Dereliction of Duty: Lyndon Johnson, Robert McNamara, the Joint Chiefs of Staff, and the Lies that Led to Vietnam

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Date: Summer 1998
From: ORBIS(Vol. 42, Issue 3)
Publisher: Elsevier Advanced Technology Publications
Document Type: Book review
Length: 3,412 words

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By H.R. McMaster. (New York: Harper Collins Publishers, 1997. 464 pp. $27.50.)

The Vietnam War continues to plague American politics in both obvious and subtle ways. Bill Clinton's avoidance of military service during the Vietnam War was a serious liability during the 1992 presidential campaign and continues to bedevil him as he tries to exercise his responsibilities as commander in chief, even in the most recent confrontation with Iraq. Vietnam's effect on American politics - especially in killing off that rare bird, the Scoop Jackson Democrat - is also obvious. More subtly, Vietnam also had a profound effect on the American military - especially the U.S. Army. A spate of books has recently appeared that chronicle the impact of Vietnam on the American military and suggest two very different lessons which the U.S. military learned from Vietnam. The first has to do with the proper mission for the military. The second concerns the relationship between the military and the civilian leadership. I will argue that these lessons have very mixed implications for the United States. The primary mission the U.S. military embraced after Vietnam - high technology conventional warfare in Europe and the Persian Gulf - set the stage for the stunning coalition victory in the Gulf War in 1991. However, the military's rethinking of its relationship with civilian authority, also a result of the experience in Vietnam, has reopened long-standing but unsettled questions: to whom does the American military owe obedience and under what conditions?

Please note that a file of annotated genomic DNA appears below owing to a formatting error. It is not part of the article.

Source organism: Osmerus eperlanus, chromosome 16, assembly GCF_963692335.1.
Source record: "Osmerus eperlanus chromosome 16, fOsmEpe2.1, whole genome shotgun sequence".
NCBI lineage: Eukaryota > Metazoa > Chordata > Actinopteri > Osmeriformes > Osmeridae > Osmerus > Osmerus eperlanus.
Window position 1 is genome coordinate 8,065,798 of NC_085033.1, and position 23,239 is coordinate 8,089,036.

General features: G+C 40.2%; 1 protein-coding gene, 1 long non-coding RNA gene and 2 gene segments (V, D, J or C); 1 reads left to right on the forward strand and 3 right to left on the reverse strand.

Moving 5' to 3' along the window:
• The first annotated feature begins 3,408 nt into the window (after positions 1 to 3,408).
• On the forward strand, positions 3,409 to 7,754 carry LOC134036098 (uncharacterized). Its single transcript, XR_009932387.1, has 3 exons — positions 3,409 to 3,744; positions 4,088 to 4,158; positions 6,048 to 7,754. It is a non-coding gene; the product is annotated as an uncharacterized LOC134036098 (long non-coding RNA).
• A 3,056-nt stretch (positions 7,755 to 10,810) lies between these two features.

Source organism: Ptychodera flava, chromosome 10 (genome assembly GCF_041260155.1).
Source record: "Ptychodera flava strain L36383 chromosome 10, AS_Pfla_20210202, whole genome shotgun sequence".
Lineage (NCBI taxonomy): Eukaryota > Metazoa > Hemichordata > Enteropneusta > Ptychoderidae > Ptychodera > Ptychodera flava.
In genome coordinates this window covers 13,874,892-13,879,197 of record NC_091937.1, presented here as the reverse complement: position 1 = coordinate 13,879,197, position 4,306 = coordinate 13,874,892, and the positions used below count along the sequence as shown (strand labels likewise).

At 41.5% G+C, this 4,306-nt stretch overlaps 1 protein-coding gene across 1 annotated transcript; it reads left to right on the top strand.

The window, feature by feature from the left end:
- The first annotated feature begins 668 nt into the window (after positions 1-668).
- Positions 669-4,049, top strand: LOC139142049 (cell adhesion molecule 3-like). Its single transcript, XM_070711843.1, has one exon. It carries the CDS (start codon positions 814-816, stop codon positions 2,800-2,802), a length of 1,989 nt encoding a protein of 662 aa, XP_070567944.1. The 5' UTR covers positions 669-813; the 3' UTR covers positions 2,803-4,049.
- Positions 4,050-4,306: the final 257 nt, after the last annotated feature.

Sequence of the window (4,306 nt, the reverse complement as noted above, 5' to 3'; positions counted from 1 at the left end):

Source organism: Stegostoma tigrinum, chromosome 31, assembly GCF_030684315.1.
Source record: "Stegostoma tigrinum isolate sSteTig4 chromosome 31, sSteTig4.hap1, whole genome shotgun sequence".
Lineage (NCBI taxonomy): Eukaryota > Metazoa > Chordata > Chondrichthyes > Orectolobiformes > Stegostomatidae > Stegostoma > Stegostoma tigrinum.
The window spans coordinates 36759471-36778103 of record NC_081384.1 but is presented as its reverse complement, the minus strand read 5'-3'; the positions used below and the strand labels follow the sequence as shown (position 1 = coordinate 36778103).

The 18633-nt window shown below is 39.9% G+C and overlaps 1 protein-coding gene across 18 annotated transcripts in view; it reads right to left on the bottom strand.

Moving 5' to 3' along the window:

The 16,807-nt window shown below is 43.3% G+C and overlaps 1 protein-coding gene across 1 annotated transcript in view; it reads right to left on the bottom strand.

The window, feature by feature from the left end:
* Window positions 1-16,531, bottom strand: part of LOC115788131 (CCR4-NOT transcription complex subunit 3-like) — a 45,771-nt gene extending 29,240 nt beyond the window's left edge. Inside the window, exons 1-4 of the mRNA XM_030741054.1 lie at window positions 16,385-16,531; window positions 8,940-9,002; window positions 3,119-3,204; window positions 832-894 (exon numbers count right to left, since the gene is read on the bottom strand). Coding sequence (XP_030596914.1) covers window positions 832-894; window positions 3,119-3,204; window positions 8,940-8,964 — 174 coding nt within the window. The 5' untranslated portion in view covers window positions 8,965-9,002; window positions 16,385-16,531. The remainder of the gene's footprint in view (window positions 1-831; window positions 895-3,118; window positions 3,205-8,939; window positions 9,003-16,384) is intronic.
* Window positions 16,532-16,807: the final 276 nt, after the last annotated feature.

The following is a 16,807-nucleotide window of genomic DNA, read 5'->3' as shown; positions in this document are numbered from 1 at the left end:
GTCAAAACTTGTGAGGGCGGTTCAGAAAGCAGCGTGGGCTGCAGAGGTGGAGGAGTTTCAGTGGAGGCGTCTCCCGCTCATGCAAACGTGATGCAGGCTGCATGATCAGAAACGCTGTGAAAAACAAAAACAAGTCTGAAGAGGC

Robert Buzzanco's Masters of War is a quirky but informative historical investigation of the attitude of the American military involvement in the war in Southeast Asia. Buzzanco is unabashedly a man of the Left (the book is replete with approving references to Noam Chomsky and revisionist historians) and he accepts the basic New Left line that what motivated the United States in Vietnam was largely preservation of American capitalism (p. 53). But the core of the book is a detailed, balanced, and fairly nuanced treatment of the attitude of the American military toward intervention in Vietnam. "Put simply," Buzzanco begins, "U.S. military leaders were wary of intervention from 1945 forward and, once committed there, were deeply divided over and offered candid and often pessimistic analyses of American prospects in the war" (p. 4). This finding is not wholly novel; Richard Betts developed a more general argument about the reluctance of military officers to use force in his classic Soldiers, Statesmen, and Cold War Crises.(1) Buzzanco, however, provides us with an exhaustive historical treatment of how the U.S. military, especially the army, went into the war in Vietnam with its eyes wide open to how difficult would be the task of preventing the fall of a non-Communist government in the Republic of Vietnam. Perhaps the greatest contribution of the book will be to force the American Left to acknowledge that the U.S. military was not solely responsible for the disaster that befell the United States between 1965 and 1973. Oliver Stone and other peddlers of...

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Gale Document Number: GALE|A20913149